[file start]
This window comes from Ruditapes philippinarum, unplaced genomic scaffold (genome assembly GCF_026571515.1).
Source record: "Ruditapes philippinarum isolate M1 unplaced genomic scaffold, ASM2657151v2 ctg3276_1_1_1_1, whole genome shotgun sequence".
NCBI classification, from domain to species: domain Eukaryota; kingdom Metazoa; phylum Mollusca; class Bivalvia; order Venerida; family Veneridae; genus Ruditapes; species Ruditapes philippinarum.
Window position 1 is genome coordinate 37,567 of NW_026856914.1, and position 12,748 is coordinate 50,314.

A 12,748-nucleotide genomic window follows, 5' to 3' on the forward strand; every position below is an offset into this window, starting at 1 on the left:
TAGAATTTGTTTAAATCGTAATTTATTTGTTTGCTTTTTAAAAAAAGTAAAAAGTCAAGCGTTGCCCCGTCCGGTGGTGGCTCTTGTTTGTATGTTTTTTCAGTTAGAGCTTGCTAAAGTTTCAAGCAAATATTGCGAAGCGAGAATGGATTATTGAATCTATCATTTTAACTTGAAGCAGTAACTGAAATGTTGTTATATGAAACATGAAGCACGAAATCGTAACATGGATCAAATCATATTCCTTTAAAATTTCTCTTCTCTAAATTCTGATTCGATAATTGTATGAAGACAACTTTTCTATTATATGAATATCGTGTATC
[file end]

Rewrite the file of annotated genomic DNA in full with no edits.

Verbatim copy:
This window comes from Ruditapes philippinarum, unplaced genomic scaffold (genome assembly GCF_026571515.1).
Source record: "Ruditapes philippinarum isolate M1 unplaced genomic scaffold, ASM2657151v2 ctg3276_1_1_1_1, whole genome shotgun sequence".
NCBI classification, from domain to species: domain Eukaryota; kingdom Metazoa; phylum Mollusca; class Bivalvia; order Venerida; family Veneridae; genus Ruditapes; species Ruditapes philippinarum.
Window position 1 is genome coordinate 37,567 of NW_026856914.1, and position 12,748 is coordinate 50,314.

A 12,748-nucleotide genomic window follows, 5' to 3' on the forward strand; every position below is an offset into this window, starting at 1 on the left:
TAGAATTTGTTTAAATCGTAATTTATTTGTTTGCTTTTTAAAAAAAGTAAAAAGTCAAGCGTTGCCCCGTCCGGTGGTGGCTCTTGTTTGTATGTTTTTTCAGTTAGAGCTTGCTAAAGTTTCAAGCAAATATTGCGAAGCGAGAATGGATTATTGAATCTATCATTTTAACTTGAAGCAGTAACTGAAATGTTGTTATATGAAACATGAAGCACGAAATCGTAACATGGATCAAATCATATTCCTTTAAAATTTCTCTTCTCTAAATTCTGATTCGATAATTGTATGAAGACAACTTTTCTATTATATGAATATCGTGTATC